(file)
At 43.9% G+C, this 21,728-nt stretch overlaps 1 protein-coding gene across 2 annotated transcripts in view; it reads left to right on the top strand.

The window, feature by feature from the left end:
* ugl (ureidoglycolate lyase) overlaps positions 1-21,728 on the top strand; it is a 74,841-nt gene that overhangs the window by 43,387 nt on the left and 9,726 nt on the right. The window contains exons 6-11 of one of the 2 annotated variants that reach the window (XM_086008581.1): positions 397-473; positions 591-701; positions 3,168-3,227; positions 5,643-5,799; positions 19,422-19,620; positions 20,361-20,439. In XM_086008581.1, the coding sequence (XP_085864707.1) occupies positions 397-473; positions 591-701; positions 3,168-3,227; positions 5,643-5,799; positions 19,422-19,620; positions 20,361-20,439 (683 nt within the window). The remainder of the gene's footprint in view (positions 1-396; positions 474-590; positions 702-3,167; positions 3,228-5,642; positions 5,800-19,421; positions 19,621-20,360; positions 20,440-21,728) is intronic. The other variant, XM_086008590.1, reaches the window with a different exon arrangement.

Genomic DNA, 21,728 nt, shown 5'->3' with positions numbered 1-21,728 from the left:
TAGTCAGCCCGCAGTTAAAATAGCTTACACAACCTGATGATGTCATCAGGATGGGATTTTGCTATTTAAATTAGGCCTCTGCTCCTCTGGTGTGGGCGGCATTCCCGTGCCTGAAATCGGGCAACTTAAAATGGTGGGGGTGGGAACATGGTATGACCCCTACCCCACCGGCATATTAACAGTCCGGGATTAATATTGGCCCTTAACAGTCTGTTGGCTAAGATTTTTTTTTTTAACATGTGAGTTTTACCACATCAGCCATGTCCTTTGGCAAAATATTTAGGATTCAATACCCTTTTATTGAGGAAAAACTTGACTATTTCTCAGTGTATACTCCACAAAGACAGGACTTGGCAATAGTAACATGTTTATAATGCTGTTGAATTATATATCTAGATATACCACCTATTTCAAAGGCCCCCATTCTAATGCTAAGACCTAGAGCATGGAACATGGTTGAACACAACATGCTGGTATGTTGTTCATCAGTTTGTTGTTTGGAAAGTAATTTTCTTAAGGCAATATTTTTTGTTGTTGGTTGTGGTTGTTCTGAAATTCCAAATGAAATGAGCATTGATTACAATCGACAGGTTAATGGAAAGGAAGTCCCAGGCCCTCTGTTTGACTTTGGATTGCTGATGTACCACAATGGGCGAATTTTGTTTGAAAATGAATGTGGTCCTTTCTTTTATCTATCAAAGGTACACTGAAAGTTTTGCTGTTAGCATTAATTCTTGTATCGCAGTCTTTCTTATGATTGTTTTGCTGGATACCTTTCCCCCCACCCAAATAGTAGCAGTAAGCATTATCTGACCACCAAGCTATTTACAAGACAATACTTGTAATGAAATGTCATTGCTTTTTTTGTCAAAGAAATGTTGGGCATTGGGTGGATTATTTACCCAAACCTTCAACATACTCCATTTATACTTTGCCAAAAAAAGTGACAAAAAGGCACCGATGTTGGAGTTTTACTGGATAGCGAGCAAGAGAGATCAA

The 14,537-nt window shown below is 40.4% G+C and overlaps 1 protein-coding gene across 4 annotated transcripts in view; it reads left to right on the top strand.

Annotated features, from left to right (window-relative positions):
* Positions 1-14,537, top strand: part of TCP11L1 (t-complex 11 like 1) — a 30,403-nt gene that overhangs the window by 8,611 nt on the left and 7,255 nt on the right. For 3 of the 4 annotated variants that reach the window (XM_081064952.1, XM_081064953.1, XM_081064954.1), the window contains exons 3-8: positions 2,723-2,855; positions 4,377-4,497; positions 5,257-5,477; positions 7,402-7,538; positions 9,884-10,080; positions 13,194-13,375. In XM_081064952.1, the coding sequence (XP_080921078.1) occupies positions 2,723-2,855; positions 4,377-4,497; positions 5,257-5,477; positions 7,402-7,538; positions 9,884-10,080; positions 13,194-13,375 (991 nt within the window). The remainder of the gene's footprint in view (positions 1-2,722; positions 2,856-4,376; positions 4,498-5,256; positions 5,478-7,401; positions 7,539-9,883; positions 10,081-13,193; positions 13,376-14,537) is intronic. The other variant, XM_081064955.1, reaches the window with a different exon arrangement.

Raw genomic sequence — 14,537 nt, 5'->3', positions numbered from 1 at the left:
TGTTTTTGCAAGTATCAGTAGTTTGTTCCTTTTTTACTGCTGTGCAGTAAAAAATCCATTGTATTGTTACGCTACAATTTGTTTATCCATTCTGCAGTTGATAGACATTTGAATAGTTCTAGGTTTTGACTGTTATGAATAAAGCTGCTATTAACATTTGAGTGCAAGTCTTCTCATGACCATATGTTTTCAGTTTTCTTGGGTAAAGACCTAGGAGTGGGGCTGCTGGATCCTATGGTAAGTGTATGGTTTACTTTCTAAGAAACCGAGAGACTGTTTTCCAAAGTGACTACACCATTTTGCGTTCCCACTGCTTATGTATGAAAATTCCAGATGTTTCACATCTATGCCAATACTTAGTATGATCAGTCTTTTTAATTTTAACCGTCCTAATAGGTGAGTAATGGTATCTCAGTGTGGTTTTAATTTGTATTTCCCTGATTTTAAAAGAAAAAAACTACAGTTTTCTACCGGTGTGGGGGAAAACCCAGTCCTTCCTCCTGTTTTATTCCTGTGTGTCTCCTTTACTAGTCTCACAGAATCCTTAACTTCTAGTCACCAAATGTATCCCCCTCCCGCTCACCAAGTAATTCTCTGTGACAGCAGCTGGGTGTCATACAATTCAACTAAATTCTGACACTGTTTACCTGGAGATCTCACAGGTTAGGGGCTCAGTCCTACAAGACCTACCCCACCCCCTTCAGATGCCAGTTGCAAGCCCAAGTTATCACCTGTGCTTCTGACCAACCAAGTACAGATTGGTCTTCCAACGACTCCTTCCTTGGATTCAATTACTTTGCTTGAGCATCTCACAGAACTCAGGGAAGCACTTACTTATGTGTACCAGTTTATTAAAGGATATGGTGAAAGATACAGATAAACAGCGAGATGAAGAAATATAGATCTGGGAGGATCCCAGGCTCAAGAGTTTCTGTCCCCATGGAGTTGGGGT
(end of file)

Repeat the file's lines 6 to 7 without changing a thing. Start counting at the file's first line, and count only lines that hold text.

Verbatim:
The 14,537-nt window shown below is 40.4% G+C and overlaps 1 protein-coding gene across 4 annotated transcripts in view; it reads left to right on the top strand.

Annotated features, from left to right (window-relative positions):